Did you know that experts predict 125 million electric vehicles on the road by 2030? If the International Energy Agency achieves their goal, this is a conservative estimate, as the [email protected] initiative hopes to make electric vehicles make up 30% of the cars on the road by 2030, totalling an incredible 220 million vehicles.
Electric vehicles are an exciting step forward in Smart Mobility, improving the quality of the air that we breathe, tackling issues such as noise pollution and greenhouse gas emissions, and working towards better energy security for the future. However, as with any new technology, especially one which controls the safety on our roads, security factors need to be considered front and center.
In developing countries, jump-starting initiatives such as electric vehicles could have incredible benefits for the economy at large. By cutting down on fuel imports, and working to reduce carbon emissions – politicians gain public support, with quick wins that seem to have no downside. But is this the case?
Looking at a country like India, the government has pledged to have a majority of electric vehicles on the roads by 2030, despite that number being almost non-existent currently. In order for this to happen, India will need to rely heavily on foreign exports such as Chinese manufacturers. In fact, according to PwC India, electric vehicle makers are forced to import as much as 80% of an EV, from the battery itself, to the battery management system. With this reality, the opportunities are ripe for manufacturers to leave backdoor entry points for malicious intent or collecting sensitive data. Sounds unlikely? This is reportedly what 30 US organizations, including giants Apple and Amazon are dealing with.
The risks are far greater than one vehicle or even one OEM. IoT enables an infected EV to communicate with its charging station, and from there to a network of vehicles, and even the electricity grid at large. While a wide-spreading risk to IT cybersecurity could be devastating to public image as well as cost millions to fix, a similar kind of attack on automotive could have the same impact – on top of a real and catastrophic effect on human lives. This is one reason why key stakeholders in India have asked for legislation to ensure that EVs and charging points have network segmentation technology enforced to reduce the associated risk.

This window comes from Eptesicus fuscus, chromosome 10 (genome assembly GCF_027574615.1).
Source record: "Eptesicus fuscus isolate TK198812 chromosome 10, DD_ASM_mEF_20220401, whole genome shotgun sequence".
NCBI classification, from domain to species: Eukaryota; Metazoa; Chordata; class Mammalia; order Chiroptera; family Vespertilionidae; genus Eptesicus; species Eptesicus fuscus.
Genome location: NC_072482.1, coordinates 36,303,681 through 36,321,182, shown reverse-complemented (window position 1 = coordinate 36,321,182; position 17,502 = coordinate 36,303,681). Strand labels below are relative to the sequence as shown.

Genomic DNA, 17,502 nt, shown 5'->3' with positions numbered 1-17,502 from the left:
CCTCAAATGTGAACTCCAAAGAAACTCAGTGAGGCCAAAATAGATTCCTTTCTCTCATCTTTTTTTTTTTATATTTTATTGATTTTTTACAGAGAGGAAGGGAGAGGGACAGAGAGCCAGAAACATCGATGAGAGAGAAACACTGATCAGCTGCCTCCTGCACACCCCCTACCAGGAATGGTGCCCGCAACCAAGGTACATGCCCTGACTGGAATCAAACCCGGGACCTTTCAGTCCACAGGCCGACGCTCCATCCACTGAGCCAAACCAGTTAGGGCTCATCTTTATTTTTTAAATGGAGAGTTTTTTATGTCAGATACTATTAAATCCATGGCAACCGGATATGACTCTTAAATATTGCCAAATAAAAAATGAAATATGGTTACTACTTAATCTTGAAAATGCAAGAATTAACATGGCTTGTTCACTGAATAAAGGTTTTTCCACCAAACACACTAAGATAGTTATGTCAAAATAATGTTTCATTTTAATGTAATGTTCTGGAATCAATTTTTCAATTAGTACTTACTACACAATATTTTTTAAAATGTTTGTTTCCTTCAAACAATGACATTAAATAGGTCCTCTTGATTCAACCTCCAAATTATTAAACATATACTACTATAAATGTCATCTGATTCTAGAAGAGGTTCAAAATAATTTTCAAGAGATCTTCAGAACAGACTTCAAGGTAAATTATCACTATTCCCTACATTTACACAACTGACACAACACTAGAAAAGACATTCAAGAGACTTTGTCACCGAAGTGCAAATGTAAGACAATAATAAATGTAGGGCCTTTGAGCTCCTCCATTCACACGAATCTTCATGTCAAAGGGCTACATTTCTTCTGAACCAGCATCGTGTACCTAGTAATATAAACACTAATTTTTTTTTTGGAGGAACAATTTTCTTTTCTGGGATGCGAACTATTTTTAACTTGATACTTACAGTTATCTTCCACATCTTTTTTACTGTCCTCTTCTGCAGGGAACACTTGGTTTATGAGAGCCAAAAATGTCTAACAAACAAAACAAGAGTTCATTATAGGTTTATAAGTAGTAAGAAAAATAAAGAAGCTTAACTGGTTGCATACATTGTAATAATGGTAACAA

The public has already seen examples of attackers leveraging electronic charging stations to cause damage. This is often done through the Near-Field Communication (NFC) card that is used to handle billing when drivers charge their EVs. Problems include third-party providers of the ID cards themselves, who often do not secure their customer data. Researchers have shown they are able to copy these cards and use them to charge their vehicles, with the bill going to the associated account.
Additionally, many of the charging stations that are being used today use an out of date Open Charge Point Protocol based on HTTP, which does not encrypt data or communications. This could lead to relay or man-in-the-middle attacks where attackers leverage a seemingly legitimate signal such as WiFi. This vulnerability could also allow attackers to rewire charging requests altogether, and gain root access to the station.
USB ports on charging stations could also be used for malicious intent that could directly affect driver privacy. Through a simple flash drive, logs and data can be copied to the drive, giving attackers not only the data on the OCPP server itself, but also confidential information on users of the charging point, allowing attackers to copy their ID numbers or even track their location.
Most OEMs, Fleets and other key electric vehicle stakeholders rely on security in silos to manage this increasingly complex environment, whether in-vehicle security, or network security. Many businesses also feel forced to trust third-party manufacturers and public provided resources, feeling like they have no other choice in the absence of information or control.
Automotive cloud security is different. Sitting centrally rather than at any endpoint, data is normalized and aggregated into one easy to read dashboard, collected from all relevant streams to give stakeholders a full picture of the data flows in their environment. This single source of truth makes it easy to spot threats to your network and identify anomalies ahead of time.
In an environment as emergent as electric vehicles, and with Black hat attacks surpassing research-based White hat attacks for the first time, many businesses simply don’t know what to look out for yet. This single pane of glass approach is the only solution that keeps you ahead of the game.